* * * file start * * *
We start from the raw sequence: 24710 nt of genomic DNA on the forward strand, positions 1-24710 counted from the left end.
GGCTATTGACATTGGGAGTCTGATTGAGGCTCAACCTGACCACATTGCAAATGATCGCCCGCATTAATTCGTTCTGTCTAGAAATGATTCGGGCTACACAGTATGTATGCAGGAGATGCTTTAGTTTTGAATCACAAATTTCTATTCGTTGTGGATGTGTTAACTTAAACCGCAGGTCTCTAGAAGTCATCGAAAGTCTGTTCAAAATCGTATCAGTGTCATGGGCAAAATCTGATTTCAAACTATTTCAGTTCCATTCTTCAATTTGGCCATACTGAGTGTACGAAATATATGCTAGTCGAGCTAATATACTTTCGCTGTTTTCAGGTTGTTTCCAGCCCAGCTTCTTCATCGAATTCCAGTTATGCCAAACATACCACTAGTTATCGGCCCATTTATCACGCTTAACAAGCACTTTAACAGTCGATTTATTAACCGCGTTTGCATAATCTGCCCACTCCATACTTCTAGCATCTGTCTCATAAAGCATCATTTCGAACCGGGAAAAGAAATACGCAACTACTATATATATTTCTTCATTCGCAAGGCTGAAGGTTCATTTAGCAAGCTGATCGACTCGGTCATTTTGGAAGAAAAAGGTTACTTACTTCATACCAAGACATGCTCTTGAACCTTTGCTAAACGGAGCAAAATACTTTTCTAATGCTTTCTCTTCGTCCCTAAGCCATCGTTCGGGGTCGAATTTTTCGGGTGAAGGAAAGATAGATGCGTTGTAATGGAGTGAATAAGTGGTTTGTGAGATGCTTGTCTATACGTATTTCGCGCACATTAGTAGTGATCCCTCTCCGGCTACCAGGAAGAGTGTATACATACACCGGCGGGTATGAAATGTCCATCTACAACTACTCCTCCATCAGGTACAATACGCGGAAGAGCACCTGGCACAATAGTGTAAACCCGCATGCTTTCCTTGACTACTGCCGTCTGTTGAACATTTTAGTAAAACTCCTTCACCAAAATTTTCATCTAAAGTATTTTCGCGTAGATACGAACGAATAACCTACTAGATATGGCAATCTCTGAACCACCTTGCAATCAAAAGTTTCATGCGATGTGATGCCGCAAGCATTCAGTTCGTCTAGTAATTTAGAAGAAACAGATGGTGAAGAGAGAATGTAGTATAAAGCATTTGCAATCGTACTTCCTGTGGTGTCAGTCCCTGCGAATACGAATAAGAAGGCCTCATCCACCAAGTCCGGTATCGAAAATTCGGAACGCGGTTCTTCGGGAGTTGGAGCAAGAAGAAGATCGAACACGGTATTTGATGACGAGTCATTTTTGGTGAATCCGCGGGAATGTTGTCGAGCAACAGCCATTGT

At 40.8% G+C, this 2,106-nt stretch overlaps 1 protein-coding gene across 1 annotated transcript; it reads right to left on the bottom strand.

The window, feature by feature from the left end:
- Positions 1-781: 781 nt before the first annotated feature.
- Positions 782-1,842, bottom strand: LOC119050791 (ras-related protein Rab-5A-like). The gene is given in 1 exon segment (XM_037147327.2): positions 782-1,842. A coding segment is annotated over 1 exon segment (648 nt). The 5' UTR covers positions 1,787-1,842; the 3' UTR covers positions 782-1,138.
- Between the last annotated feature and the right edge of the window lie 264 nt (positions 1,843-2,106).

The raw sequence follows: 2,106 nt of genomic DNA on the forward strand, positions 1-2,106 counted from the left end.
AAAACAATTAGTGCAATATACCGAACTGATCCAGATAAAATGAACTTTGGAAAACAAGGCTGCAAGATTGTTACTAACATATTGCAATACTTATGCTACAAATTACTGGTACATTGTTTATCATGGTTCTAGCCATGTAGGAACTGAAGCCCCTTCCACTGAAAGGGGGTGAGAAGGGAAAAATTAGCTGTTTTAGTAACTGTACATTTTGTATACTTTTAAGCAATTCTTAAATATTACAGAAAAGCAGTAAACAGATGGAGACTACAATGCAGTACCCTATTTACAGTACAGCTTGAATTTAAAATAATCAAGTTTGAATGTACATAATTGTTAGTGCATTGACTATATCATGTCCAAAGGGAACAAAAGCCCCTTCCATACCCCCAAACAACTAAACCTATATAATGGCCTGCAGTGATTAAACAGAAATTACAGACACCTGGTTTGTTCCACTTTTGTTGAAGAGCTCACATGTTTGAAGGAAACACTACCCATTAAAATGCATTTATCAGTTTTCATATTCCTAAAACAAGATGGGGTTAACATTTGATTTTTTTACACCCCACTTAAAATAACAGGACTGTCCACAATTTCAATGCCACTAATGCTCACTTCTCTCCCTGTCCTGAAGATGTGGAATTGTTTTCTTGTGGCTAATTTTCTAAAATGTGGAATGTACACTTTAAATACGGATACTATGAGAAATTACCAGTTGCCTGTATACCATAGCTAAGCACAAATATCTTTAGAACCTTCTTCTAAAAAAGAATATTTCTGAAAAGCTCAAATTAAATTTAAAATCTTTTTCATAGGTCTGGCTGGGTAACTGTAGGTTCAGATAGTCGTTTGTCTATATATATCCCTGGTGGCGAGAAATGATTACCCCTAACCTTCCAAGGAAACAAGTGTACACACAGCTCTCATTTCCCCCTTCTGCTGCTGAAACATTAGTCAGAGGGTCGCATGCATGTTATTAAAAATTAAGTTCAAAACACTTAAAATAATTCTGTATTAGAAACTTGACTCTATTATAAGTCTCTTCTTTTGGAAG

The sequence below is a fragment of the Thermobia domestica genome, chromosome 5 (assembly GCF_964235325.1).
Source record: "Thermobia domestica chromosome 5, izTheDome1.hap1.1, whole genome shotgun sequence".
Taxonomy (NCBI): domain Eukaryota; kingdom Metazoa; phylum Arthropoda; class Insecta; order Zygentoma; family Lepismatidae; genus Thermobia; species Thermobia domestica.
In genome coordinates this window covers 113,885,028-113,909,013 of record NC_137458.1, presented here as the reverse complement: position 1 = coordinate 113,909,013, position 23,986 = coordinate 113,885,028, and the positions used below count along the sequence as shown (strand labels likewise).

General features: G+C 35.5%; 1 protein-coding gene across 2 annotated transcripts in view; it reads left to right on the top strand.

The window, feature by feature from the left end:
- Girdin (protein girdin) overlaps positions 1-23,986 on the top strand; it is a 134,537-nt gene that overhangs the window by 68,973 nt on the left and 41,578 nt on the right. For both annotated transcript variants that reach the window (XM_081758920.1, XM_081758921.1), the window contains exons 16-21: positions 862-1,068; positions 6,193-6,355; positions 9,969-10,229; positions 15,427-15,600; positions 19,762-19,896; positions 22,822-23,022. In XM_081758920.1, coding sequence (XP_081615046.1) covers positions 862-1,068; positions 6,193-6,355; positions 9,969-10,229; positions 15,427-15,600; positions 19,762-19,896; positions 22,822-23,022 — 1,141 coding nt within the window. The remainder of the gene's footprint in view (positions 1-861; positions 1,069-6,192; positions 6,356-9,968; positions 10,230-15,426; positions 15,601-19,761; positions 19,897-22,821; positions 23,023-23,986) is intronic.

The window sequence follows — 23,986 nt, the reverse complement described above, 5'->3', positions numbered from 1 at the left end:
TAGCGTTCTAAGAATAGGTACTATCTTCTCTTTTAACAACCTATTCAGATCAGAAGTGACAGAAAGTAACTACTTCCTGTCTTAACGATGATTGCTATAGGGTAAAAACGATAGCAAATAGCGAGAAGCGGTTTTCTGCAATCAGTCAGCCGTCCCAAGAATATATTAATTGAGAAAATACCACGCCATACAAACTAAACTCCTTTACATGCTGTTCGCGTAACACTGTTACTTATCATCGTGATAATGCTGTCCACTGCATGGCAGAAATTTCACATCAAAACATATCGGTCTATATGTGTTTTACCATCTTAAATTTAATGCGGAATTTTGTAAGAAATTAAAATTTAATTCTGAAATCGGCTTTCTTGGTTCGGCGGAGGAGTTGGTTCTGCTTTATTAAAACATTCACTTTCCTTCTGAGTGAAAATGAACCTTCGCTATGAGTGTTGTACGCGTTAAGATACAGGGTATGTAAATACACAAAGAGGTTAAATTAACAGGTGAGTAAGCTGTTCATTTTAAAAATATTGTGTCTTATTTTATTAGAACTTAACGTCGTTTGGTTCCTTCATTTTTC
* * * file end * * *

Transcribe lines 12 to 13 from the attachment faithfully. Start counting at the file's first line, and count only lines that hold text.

Taxonomy (NCBI): domain Eukaryota; kingdom Metazoa; phylum Arthropoda; class Insecta; order Zygentoma; family Lepismatidae; genus Thermobia; species Thermobia domestica.
In genome coordinates this window covers 113,885,028-113,909,013 of record NC_137458.1, presented here as the reverse complement: position 1 = coordinate 113,909,013, position 23,986 = coordinate 113,885,028, and the positions used below count along the sequence as shown (strand labels likewise).